– To receive the HS: Examine your heart and do the work of forgiveness. Ask God if you cannot ask the ones who hurt you or the ones you hurt. Sometimes we’ll find out that not only do we have to forgive others and be forgiven by them but we also have to forgive ourselves (for not being as “good” as we would like to believe, for having let others hurt us), we also have to forgive God (Not that God “sins” against us of course, but a lot of us hold well hidden grudges against God for “letting that happen”).

Yet, the promise is that in the end, life will come back rushing trough our veins when our hearts are unclogged. HS will unleash our potential. So it can be anything, really. There are much more than 22 gifts. There are as many gifts as there are people in this world, each our own language, but it’s always a potential to love, a work we do with one another aiming towards the reconciliation of all people, as impossible as it may seems. We don’t receive the HS for ourselves. Pentecost is a communal event.

Ascension Sunday

Ascension, in my experience, is a not so well-known / not so beloved Christian feast.

There is something puzzling about this feast. Well, Easter is puzzling all right but we know what it’s about and what it means for us, Jesus bringing us the hope of victory over death.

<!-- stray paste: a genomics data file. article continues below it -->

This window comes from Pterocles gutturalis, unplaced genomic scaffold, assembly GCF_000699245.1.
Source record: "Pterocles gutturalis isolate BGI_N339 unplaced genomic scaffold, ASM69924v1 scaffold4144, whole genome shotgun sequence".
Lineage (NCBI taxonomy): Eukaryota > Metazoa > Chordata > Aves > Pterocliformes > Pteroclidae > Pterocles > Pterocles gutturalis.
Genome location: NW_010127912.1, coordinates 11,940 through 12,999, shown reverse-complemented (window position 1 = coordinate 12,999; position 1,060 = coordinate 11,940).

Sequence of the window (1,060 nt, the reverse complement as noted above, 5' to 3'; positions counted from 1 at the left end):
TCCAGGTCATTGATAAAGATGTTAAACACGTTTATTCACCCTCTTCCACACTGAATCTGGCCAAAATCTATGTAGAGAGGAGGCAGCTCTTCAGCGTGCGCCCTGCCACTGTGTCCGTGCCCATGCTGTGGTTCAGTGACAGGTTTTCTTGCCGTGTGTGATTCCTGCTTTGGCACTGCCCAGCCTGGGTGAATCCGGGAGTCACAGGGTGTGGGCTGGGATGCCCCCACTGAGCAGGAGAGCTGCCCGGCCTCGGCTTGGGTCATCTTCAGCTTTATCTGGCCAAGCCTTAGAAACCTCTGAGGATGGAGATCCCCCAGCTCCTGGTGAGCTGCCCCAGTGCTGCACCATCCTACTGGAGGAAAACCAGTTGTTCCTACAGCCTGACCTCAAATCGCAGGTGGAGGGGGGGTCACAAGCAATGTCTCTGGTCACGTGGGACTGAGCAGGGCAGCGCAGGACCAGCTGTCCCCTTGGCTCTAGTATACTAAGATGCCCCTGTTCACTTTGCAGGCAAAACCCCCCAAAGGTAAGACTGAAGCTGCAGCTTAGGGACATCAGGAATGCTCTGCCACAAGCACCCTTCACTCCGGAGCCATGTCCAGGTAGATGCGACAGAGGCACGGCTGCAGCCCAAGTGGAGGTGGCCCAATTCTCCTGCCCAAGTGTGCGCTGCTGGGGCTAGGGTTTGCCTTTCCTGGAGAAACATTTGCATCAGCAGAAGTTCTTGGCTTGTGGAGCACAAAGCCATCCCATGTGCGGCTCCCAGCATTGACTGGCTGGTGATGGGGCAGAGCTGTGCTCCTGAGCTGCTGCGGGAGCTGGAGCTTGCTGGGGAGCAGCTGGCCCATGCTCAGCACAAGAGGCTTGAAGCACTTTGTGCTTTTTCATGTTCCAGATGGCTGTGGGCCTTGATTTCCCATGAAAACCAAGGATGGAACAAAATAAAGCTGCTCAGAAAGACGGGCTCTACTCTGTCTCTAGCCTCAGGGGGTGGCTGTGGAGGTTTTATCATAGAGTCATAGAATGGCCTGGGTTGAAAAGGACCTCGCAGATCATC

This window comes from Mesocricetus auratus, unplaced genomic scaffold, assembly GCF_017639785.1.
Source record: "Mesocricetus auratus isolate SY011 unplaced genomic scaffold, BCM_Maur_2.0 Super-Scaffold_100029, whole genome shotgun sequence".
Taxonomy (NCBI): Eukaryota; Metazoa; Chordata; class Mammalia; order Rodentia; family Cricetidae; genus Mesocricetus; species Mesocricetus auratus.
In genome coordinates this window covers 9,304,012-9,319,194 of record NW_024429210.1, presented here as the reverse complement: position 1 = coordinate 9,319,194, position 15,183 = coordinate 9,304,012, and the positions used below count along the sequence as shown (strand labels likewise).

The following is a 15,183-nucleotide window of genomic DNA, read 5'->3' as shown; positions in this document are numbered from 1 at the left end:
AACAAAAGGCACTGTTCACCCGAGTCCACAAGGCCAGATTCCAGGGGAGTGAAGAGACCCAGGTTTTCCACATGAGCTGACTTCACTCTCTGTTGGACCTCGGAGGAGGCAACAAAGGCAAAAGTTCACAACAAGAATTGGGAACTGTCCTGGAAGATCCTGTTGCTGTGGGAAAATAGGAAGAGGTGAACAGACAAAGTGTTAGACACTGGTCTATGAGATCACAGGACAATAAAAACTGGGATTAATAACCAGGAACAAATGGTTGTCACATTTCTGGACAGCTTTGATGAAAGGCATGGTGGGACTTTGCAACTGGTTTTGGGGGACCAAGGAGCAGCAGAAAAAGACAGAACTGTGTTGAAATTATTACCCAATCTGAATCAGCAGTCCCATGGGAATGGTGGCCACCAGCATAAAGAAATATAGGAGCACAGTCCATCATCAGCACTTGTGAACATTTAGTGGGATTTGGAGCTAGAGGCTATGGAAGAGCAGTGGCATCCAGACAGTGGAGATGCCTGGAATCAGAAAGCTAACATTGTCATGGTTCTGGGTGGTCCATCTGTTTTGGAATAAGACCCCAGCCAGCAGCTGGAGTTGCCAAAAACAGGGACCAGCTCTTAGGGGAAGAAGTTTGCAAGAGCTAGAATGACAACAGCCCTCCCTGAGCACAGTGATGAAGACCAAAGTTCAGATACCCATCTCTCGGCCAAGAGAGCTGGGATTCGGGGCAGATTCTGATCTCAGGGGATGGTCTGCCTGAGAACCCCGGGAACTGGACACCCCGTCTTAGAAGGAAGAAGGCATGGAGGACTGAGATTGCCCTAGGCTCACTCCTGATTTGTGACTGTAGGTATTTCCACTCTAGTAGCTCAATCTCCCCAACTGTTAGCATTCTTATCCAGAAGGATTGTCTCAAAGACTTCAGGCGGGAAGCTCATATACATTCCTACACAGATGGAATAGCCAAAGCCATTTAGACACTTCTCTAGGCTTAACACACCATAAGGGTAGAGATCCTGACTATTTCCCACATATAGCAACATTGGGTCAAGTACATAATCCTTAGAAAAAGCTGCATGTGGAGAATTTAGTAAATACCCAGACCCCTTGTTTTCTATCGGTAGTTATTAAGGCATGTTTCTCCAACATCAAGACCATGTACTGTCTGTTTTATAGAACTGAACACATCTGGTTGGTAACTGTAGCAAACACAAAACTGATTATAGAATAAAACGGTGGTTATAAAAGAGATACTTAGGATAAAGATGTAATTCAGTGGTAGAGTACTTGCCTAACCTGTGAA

Ascension: Resurrected Christ lifted up towards heavens…What does it mean for us? What does it have to do with my life? Most of our lives aren’t about ascending, right? Most of our lives are kind of weighty maybe with actual extra pounds but mostly weighty with health problems, age, worries about finances, jobs, family…The list seems unending of what binds us to our down to earth preoccupations, especially in this time of global crisis.

Yet in the midst of that, today we celebrate Ascension Sunday (Ascension was actually on Thursday, 40 days after Easter)

And so today, I want to say three things about what Ascension could mean for us. I want to talk about Glory, about Joy and about Power – 3 main themes in our readings today.

1 – About Glory